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Stages of Labour and delivery

Stages of Labour and delivery

Stages of Labour and delivery

Contractions (Stages of Labour and delivery)

No two labors are alike. Labor may be long and difficult or it may be short and uncomplicated. Unfortunately, there is no way to predict what your labor will be like or how you will respond to it. When labor begins, you may feel the contractions as mild cramps or they may be very uncomfortable. As labor progresses, the contractions become stronger and more frequent. In active labor the contractions usually occur about every 2 to 3 minutes and last from 45 to 90 seconds.

Rupture membranes(Stages of Labour and delivery)

Usually the membranes rupture spontaneously either before or during labor. But if they do not, they are ruptured artificially before the delivery. The cervix, the lowermost portion of the uterus, must open so that the baby may be born. During most of pregnancy the cervix is firm, thick, and long, with only a very small opening in the center.

Dilated cervix (Stages of Labour and delivery)

Late in pregnancy the cervix becomes softer, thinner, and may begin to open before the onset of labor. When labor begins, the changes in the cervix take place much more rapidly. The contractions of the uterus push the baby’s head against the cervix and cause it to open. In order for the baby to be born, the cervix must be fully dilated to 10 centimeters (about 4 inches)

FIRST STAGE OF LABOR (Stages of Labour and delivery)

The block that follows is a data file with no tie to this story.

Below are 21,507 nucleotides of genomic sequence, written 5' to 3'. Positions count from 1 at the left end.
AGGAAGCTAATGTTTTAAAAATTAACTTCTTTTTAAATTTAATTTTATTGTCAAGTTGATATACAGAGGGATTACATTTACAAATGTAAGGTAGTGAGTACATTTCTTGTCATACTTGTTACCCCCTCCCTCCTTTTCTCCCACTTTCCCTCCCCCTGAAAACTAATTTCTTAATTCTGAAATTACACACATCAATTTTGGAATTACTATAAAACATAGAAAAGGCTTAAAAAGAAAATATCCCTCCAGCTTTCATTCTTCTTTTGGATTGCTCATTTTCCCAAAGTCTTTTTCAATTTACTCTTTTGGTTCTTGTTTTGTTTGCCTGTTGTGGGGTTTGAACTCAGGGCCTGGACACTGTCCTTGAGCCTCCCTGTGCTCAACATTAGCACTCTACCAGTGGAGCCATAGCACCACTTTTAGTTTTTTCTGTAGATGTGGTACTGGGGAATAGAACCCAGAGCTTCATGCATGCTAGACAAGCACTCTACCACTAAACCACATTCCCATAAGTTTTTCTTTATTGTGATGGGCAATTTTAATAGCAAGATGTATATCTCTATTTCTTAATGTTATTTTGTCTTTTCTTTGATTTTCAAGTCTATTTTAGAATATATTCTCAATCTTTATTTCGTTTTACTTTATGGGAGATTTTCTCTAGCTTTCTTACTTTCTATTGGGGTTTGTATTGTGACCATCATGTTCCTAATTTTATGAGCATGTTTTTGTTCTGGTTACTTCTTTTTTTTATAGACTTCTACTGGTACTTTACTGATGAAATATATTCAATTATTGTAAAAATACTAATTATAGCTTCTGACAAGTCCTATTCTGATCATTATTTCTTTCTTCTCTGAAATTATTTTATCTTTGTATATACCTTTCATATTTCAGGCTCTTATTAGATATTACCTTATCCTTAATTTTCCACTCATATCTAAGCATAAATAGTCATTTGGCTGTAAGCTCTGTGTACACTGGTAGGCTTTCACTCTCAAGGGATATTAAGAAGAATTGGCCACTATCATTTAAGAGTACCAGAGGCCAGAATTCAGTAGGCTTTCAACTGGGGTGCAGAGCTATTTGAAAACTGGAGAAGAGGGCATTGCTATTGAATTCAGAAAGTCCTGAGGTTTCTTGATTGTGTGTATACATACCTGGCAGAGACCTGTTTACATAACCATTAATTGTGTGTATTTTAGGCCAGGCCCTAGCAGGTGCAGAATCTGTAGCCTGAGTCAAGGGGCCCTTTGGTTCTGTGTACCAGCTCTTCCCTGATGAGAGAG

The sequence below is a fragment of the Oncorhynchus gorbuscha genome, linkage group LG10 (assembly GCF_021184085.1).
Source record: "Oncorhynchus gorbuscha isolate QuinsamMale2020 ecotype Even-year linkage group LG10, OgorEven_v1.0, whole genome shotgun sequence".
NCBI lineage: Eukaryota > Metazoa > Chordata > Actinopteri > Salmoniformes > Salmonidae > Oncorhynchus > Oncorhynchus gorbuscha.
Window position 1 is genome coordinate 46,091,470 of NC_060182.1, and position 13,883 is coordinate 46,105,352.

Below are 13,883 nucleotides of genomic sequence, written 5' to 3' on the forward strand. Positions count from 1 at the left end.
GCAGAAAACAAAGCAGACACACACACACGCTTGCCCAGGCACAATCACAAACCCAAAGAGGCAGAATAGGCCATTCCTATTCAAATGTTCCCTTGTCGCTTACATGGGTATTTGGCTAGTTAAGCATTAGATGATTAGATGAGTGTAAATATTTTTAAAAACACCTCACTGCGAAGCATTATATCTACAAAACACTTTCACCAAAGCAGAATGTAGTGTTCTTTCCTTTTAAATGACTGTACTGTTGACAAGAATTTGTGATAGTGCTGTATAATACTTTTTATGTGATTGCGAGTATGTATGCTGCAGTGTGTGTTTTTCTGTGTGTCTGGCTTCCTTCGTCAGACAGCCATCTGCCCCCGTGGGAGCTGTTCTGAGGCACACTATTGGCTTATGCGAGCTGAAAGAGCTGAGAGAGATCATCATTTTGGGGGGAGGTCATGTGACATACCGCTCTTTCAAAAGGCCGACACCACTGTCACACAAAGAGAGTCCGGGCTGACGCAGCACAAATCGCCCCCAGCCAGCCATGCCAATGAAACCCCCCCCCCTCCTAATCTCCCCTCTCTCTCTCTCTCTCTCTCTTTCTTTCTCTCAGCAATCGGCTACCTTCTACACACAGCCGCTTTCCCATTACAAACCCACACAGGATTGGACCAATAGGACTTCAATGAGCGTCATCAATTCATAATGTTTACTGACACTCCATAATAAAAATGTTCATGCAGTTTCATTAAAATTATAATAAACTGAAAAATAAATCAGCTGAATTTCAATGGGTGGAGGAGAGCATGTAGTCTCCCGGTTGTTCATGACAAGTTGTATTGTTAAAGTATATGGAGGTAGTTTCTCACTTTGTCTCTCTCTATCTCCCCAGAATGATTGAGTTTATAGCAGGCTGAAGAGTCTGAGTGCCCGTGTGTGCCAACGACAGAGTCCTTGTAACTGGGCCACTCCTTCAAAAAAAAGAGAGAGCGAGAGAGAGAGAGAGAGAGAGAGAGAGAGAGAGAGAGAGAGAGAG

The first stage of labor is the time from the onset of labor to the time when the cervix is fully dilated. The length of this stage of labor varies greatly from woman to woman. It averages 8 to 12 hours in most women having their first child, but it can be much shorter or much longer. In subsequent pregnancies it is usually shorter.

Transition (Stages of Labour and delivery)

Near the end of the first stage of labor, when the cervix is almost fully dilated, the contractions are usually quite strong. The contraction causes the woman begins to feel the urge to push with them. This part of labor is called transition. After complete dilation, with pushing and the force of the contractions the baby descends in the pelvis. In many cases baby usually turns to the most favorable position as it descends.

Induce labor (Stages of Labour and delivery)

It is sometimes necessary to induce labor instead of waiting for it to start spontaneously. For example, if the mother develops severe pre-eclampsia or has diabetes, if the baby is long overdue, if fetal monitoring indicates that the baby’s life is in jeopardy, or if labor does not begin spontaneously after the membranes rupture, labor may have to be induced. In some cases it is induced by the artificial rupture of membrane. In most cases an infusion of a solution of pitocin (oxytocin), which causes the uterus to contract, is necessary. Intravenous pitocin may also be administered to stimulate spontaneous labor that is progressing very slowly. This solution is given intravenously in gradually increasing amounts. Induced labor may be both faster and stronger than spontaneous labor.

ANESTHESIA (Stages of Labour and delivery)